Title: The Colors and Sounds of Kandinsky’s Abstract Art -The Noisy Paint Box
Written by Barb Rosenstock
Illustrated by Mary Grandpré
Published by Alfred A. Knopf, 2014
Themes: abstract art, sounds, Kandinsky, historical fiction
Vasya Kandinsky spent his days learning to be a proper Russian boy. He studied bookfuls of math, science and history.
Vasya was an obedient little boy in his educated mid 19th century Russian home. He studied the sciences and music and conformed to his family’s and society’s expectations. Even when his grandmother gifted him with a paint box, whose colors Vandinsky not oly saw but heard, he bowed to his family’s and his art class’s expectations of realism in his art. He was to paint flowers and house, NOT the twirling, trilling symphony of color sounds he heard as he mixed his palette. “He brushed a powerful navy rectangle that vibrated deeply like the lowest cello strings.” He could take these expectations only so long, however, while studying law, he attended a Moscow opera, “And Vasya was never quite as proper again.” His noisy paint box could not be silenced! He quit law school and eventually moved to Munich to study with the greatest. Even here tradition tried to thwart him. Vasya was one of the first of his artistic friends to buck the trends and create something entirely new – abstract art. It was all about how the art made you feel.
Why I like this book:
This book tells the story of an artist, an era and courage with colors, music and vivacity. The text is packed with information but not at all dense as the prose is very poetic, almost dancing across the page like a paintbrush on a fresh canvas. It appears that research from Kandinsky’s writing would seem to indicate he experienced synesthesia, the neurological phenomenon that dulls the separation of the senses. While she doesn’t use the word synesthesia in the text, Rosentock paints the condition through her language choice. The story itself is fascinating and Grandpré does a magnificent job of creating perfect scenes from Tzarist Russia and infusing them with the avant-garde approach of this young painter. One senses/sees the transition as Kandinsky moves from Moscow to his artist’s community in Munich where he feels free to allow his true internal art to make music for the world. This is a fabulous piece of historical fiction in picture book format, informative, colorful and fun. A great addition to so many sorts of lessons.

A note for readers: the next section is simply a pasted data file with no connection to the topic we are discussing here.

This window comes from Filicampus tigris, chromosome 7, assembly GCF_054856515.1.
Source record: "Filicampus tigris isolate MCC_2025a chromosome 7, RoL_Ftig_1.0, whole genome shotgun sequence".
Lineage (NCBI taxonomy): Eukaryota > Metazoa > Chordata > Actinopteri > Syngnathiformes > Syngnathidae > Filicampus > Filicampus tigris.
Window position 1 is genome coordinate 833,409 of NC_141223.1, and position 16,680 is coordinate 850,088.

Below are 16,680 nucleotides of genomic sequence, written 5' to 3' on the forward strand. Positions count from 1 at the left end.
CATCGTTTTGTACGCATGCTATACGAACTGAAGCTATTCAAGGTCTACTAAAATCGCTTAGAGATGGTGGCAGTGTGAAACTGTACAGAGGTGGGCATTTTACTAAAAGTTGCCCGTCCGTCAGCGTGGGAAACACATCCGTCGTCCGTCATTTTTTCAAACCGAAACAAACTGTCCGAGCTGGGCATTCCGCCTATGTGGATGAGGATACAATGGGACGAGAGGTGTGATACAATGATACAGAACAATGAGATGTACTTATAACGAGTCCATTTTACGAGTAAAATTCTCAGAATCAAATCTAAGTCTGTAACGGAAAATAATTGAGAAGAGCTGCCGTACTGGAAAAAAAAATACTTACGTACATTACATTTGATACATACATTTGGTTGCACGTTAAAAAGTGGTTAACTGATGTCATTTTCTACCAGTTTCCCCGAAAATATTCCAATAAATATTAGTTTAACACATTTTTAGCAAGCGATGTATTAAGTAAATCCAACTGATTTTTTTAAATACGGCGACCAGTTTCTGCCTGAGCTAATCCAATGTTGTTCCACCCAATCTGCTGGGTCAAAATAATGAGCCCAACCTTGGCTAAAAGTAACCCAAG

- Backmatter includes four paintings by Kandinsky, an author’s note, sources, links to websites on synesthesia and abstract art.
- Rosentock’s author page includes a book trailer for The Noisy Paint Box
- Large collections of Kandinsky’s art hang in: The Guggenheim Museum and the MOMA in New York, The Art Institute of Chicago, Musee Nationale d’Art Moderne in Paris, The Stadtische Galerie in Munich, and the State Tretyakov Gallery in Moscow.
Every Friday, authors and KidLit bloggers post a favorite picture book. To see a complete listing of all the Perfect Picture Books with teaching resources and activities, please visit author Susanna Leonard Hill’s Perfect Picture Books.